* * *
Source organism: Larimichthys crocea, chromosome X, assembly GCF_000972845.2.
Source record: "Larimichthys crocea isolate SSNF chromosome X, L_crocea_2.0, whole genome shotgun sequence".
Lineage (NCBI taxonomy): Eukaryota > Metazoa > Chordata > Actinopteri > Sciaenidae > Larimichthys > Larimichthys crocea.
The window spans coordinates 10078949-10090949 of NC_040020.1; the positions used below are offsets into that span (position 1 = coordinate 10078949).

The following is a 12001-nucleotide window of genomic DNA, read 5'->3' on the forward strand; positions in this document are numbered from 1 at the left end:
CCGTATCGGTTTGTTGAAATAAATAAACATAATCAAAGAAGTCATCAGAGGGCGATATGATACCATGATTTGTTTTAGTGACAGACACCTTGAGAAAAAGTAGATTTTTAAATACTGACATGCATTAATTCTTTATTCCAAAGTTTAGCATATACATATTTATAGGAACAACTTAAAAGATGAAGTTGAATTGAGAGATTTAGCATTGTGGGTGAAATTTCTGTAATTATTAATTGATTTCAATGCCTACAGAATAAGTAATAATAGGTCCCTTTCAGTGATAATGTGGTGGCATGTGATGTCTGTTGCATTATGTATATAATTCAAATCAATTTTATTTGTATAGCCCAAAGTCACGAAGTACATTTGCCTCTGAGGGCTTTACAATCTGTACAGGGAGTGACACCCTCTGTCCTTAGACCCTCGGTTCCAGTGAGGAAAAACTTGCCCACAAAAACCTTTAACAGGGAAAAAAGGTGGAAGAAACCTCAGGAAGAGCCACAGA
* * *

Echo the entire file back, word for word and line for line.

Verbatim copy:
Source organism: Larimichthys crocea, chromosome X, assembly GCF_000972845.2.
Source record: "Larimichthys crocea isolate SSNF chromosome X, L_crocea_2.0, whole genome shotgun sequence".
Lineage (NCBI taxonomy): Eukaryota > Metazoa > Chordata > Actinopteri > Sciaenidae > Larimichthys > Larimichthys crocea.
The window spans coordinates 10078949-10090949 of NC_040020.1; the positions used below are offsets into that span (position 1 = coordinate 10078949).

The following is a 12001-nucleotide window of genomic DNA, read 5'->3' on the forward strand; positions in this document are numbered from 1 at the left end:
CCGTATCGGTTTGTTGAAATAAATAAACATAATCAAAGAAGTCATCAGAGGGCGATATGATACCATGATTTGTTTTAGTGACAGACACCTTGAGAAAAAGTAGATTTTTAAATACTGACATGCATTAATTCTTTATTCCAAAGTTTAGCATATACATATTTATAGGAACAACTTAAAAGATGAAGTTGAATTGAGAGATTTAGCATTGTGGGTGAAATTTCTGTAATTATTAATTGATTTCAATGCCTACAGAATAAGTAATAATAGGTCCCTTTCAGTGATAATGTGGTGGCATGTGATGTCTGTTGCATTATGTATATAATTCAAATCAATTTTATTTGTATAGCCCAAAGTCACGAAGTACATTTGCCTCTGAGGGCTTTACAATCTGTACAGGGAGTGACACCCTCTGTCCTTAGACCCTCGGTTCCAGTGAGGAAAAACTTGCCCACAAAAACCTTTAACAGGGAAAAAAGGTGGAAGAAACCTCAGGAAGAGCCACAGA